A portrait of Flora MacDonald, a heroine of the Jacobite risings, who helped Bonnie Prince Charlie escape after the Battle of Culloden is to be sold at Bonhams Scottish pictures sale in Edinburgh on Thursday 5 December. It is estimated at £7,000-10,000.
Following his defeat at Culloden on 16 April 1746, Charles Edward Stuart – Bonnie Prince Charlie – fled the field and went into hiding. Pursued by the army of George II, whose claim to the British throne he had challenged, the Prince took refuge on the Hebridean island of Benbecula, which was under the control of the government. The MacDonalds – secretly sympathetic to the Jacobite cause – agreed to help Prince Charles escape. Flora was given official permission to leave the island accompanied by a manservant, an Irish spinning maid – actually the Prince in disguise – and six oarsmen. After landing on the Isle of Skye, the Prince made good his escape. Flora however had aroused suspicion and was arrested. She was taken to London, initially imprisoned in the Tower, and later kept under house arrest.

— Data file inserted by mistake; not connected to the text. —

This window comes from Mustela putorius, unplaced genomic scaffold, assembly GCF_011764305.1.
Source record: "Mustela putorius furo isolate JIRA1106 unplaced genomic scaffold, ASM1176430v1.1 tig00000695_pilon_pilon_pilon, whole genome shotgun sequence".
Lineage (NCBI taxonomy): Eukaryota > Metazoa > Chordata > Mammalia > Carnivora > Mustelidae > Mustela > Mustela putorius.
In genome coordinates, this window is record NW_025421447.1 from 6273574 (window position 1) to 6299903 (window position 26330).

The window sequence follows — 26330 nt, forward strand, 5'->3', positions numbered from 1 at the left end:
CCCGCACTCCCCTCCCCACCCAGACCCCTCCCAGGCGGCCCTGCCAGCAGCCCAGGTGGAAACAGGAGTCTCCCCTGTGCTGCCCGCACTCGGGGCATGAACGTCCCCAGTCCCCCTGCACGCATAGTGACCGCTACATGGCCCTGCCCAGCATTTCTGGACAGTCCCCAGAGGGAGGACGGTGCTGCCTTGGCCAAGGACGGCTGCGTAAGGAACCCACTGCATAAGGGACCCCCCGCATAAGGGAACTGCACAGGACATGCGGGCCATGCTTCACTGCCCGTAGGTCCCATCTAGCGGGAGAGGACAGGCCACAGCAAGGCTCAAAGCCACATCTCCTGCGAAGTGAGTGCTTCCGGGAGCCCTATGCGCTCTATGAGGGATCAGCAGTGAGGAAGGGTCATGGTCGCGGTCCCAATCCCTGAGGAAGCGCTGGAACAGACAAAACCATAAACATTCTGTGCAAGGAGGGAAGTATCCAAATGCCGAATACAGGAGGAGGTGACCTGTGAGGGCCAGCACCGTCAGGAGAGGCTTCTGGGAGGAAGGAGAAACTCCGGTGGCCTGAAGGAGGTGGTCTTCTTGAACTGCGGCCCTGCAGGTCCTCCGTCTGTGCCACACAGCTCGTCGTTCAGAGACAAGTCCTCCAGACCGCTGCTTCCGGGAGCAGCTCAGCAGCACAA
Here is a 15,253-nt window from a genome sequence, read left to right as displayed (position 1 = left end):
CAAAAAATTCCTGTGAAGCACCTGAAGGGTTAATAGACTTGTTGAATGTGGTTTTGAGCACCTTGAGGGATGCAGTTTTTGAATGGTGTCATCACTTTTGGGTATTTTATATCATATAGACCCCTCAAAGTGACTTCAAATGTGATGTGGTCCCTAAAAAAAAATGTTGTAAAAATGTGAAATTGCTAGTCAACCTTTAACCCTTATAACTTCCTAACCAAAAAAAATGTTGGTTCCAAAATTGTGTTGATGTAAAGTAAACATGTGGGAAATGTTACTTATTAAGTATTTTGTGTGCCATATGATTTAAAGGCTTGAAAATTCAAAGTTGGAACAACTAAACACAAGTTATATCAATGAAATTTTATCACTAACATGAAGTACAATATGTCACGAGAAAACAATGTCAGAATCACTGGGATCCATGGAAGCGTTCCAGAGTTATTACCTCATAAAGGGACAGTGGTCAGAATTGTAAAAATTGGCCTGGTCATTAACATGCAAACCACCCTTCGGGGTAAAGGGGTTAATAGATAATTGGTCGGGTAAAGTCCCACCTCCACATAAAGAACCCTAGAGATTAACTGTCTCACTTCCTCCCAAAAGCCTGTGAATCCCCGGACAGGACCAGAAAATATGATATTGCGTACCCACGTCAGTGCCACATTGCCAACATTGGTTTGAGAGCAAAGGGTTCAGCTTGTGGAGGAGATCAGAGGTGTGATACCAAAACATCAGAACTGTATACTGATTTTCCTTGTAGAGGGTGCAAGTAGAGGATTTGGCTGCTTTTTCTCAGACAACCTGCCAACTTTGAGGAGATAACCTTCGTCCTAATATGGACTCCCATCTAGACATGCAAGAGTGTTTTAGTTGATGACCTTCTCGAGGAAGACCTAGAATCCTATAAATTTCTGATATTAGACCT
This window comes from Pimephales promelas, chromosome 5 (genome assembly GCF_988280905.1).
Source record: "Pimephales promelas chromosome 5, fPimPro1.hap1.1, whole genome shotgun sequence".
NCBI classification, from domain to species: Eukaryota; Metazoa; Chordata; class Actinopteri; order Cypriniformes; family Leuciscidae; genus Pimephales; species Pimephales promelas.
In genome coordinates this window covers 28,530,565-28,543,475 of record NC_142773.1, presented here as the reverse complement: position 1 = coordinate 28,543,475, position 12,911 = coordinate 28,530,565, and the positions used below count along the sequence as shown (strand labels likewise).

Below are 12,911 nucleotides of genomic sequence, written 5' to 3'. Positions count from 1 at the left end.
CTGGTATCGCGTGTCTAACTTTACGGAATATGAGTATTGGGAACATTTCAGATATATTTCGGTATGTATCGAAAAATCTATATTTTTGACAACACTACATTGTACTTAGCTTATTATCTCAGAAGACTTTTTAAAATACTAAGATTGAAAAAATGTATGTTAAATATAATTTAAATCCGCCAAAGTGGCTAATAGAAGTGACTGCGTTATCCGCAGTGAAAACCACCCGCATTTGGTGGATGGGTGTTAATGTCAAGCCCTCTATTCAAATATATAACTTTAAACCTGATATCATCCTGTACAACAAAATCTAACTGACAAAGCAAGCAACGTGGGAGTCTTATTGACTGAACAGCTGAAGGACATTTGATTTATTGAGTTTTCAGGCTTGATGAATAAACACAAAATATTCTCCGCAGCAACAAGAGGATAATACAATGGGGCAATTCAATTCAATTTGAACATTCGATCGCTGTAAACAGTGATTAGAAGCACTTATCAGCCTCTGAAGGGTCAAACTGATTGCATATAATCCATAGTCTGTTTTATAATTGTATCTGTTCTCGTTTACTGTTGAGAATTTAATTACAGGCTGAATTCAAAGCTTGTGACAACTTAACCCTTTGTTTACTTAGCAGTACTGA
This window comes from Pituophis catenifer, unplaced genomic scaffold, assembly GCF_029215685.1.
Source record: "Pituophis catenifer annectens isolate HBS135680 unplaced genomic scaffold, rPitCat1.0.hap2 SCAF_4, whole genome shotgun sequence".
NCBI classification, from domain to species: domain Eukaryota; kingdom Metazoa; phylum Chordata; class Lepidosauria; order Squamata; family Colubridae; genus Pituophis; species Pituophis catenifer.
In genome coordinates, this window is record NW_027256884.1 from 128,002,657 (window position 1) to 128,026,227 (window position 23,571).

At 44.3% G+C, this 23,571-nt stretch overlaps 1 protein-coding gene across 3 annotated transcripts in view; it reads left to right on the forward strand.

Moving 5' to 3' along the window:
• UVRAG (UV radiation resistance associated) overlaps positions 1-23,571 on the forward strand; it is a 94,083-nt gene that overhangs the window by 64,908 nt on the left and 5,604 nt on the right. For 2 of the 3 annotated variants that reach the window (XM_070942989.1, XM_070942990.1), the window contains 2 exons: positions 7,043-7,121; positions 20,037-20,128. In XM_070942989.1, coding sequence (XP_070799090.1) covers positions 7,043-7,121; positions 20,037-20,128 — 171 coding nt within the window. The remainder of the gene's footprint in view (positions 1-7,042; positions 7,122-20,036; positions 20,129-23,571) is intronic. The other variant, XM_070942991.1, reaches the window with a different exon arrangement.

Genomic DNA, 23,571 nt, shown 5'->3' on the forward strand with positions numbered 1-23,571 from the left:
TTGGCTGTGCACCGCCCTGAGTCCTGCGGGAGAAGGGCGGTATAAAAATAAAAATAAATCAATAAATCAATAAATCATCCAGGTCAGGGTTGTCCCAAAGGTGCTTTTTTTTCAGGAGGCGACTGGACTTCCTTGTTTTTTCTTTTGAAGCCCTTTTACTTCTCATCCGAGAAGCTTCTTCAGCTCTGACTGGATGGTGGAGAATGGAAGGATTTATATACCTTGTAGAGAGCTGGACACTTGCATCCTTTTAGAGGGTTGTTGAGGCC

Though Flora is celebrated in song, on screen, in paintings and even on shortbread tins, portraits of her drawn from life are rare. This depiction by the respected English artist Thomas Hudson is likely to have been painted after she was completely freed under the Act of Indemnity in 1747 when she became something of a celebrity.
Flora is depicted wearing a satin dress and tartan bow and holding a rose which is how she usually appears in portraits. Despite the romantic story attached to her name she claimed to have been motivated more by charity than politics, telling George II’s son, the Duke of Cumberland and merciless victor at Culloden, that she would have been equally ready to help him had he been in distress.